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As a company, we have a rails application with an administration panel, using active admin gem. If the user has the admin role, then a link to administration page appears. Yesterday, someone got into the admin panel and changed a status to a project, as well as leaving a message. I went to the apache access log file and looked at the time the request was made. Interestingly, the ip that made the request was the company's IP. Does this mean that it's someone from inside the company?

As an additional information, if someone put the admin panel url directly on the browser, he isn't allowed to enter if he is not logged in as a user that has the admin role.

What are the possible cases?

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  • It's a small company so we have one public static IP. That's the one that appears in the log files.
    – kiriakosv
    Nov 24, 2016 at 12:37
  • What I specifically mean is the company's router IP.
    – kiriakosv
    Nov 24, 2016 at 12:46
  • Have you checked the router configuration for a DMZ or remote configuration (i.e. by the WAN connection)? Routers are far from perfect, someone could bounce out of it. Hell, someone could use the router WAN as a gateway and some routers would still be happy to forward.
    – grochmal
    Nov 24, 2016 at 13:06
  • @grochmal So it is possible for our IP to appear in the log files even if the attacker is not connected to the network? Also, can this be used for session hijacking?
    – kiriakosv
    Nov 24, 2016 at 13:13
  • Does your app not record which user account made the change? Nov 25, 2016 at 6:54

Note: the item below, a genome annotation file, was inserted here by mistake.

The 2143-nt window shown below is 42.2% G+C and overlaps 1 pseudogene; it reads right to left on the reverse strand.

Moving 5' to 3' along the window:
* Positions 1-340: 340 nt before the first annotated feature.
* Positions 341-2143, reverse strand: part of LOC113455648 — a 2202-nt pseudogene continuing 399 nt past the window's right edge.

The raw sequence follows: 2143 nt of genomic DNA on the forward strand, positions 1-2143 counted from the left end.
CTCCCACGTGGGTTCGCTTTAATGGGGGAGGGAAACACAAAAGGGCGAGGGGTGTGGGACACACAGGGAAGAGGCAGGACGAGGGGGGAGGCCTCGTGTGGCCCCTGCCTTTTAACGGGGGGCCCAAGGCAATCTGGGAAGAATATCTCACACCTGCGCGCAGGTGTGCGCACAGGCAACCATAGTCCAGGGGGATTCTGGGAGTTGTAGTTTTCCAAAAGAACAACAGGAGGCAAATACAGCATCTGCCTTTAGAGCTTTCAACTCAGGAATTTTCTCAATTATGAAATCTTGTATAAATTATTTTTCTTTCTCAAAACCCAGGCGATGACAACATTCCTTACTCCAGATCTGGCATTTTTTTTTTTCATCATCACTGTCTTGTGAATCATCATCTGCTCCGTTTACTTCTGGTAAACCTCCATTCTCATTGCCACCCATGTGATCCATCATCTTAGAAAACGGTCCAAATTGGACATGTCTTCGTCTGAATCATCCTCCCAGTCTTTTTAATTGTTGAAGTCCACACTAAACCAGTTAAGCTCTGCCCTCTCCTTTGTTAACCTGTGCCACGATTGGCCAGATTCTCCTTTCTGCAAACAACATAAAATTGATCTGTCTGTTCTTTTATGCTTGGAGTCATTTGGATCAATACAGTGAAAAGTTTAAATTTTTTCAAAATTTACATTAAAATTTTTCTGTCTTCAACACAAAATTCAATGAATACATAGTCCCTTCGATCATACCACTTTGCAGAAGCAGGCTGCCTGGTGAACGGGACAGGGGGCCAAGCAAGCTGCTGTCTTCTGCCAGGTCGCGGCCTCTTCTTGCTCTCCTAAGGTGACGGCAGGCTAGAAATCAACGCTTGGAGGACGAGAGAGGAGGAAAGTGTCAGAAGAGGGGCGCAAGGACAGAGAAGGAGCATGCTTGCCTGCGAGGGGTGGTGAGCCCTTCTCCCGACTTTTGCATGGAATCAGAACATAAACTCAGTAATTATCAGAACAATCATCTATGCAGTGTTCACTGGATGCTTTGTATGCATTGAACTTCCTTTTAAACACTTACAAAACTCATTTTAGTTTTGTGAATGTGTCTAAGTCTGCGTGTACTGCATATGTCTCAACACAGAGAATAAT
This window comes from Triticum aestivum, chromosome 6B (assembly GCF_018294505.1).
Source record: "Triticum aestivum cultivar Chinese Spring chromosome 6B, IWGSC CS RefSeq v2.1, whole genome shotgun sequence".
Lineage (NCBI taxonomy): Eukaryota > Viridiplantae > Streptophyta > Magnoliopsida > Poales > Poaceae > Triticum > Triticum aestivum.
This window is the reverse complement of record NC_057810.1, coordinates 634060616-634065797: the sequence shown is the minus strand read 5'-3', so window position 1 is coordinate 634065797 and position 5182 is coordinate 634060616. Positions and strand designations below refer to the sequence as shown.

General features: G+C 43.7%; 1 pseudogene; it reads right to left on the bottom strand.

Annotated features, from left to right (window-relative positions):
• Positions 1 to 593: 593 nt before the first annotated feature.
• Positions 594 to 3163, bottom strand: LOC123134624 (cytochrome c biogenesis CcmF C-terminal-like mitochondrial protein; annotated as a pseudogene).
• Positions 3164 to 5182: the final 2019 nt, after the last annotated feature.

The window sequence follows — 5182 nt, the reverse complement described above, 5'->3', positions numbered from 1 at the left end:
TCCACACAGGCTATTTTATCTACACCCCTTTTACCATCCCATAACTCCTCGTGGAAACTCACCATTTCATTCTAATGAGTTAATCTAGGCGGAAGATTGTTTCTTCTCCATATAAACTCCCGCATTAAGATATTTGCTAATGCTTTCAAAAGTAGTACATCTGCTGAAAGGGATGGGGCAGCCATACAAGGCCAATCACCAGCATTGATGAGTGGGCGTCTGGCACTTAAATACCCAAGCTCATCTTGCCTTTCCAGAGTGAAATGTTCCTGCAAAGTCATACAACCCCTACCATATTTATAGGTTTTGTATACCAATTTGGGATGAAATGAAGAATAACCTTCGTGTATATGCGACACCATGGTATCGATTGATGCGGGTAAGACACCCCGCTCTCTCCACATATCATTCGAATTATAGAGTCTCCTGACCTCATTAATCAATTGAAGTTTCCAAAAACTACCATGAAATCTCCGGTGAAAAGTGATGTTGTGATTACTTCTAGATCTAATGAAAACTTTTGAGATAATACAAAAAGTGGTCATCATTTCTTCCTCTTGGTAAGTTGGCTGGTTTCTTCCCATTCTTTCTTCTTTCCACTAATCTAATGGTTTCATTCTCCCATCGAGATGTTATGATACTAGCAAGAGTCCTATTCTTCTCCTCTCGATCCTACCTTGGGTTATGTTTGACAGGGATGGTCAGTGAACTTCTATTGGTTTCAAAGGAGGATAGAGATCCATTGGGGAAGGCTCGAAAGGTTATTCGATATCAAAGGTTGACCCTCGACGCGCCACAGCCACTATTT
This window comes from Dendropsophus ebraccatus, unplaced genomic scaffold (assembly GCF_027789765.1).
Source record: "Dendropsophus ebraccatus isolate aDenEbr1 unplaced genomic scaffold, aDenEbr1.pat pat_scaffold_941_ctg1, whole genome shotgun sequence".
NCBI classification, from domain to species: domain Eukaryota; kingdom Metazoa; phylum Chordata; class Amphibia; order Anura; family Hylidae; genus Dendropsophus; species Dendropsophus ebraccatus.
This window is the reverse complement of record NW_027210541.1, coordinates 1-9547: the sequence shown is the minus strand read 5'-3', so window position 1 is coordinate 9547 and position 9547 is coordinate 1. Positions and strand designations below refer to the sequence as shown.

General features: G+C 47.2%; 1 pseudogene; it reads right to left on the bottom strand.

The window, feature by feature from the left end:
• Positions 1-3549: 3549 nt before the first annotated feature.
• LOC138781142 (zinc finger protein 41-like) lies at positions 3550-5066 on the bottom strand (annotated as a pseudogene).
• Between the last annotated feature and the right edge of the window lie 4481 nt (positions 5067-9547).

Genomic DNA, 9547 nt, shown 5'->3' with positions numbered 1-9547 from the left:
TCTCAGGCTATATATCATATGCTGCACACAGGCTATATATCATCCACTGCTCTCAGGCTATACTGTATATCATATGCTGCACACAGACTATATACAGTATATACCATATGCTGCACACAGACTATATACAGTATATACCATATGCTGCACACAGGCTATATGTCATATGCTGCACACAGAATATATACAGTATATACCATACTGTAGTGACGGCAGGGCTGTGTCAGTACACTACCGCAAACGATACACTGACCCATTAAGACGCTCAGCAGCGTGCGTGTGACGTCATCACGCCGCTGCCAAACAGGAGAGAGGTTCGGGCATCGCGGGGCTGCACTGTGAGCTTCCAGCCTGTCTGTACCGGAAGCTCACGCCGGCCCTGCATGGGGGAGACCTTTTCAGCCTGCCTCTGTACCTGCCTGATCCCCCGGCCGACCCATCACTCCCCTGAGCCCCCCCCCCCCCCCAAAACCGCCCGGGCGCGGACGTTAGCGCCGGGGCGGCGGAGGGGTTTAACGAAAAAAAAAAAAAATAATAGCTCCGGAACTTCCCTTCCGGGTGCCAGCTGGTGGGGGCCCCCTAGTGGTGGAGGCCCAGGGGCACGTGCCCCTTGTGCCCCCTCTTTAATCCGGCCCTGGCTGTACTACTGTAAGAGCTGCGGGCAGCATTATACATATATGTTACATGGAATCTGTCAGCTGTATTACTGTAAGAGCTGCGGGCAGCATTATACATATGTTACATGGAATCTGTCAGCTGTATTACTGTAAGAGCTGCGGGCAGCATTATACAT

1 Answer 1

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With respect to the IP address logged in your apache log, there are a number of possibilities that do not necessarily indicate that it came from somewhere within your network.

Firstly, if an external attacker has complete control of your server, it is possible that they could fake the log entries. Secondly if an attacker has control of a local PC, they could use that to make it look like an internal attack. Finally how do you know who was on the local PC at the time?

Real attribution is hard, and as a result you will need more evidence to determine what really happened. If you have other network traffic logs that are time synced you could start to build up a picture of what was happening at the time of the attack.

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  • I think that the second possibility is more probable. What's very weird is the fact that the attacker logged in as an administration user.
    – kiriakosv
    Nov 24, 2016 at 14:04

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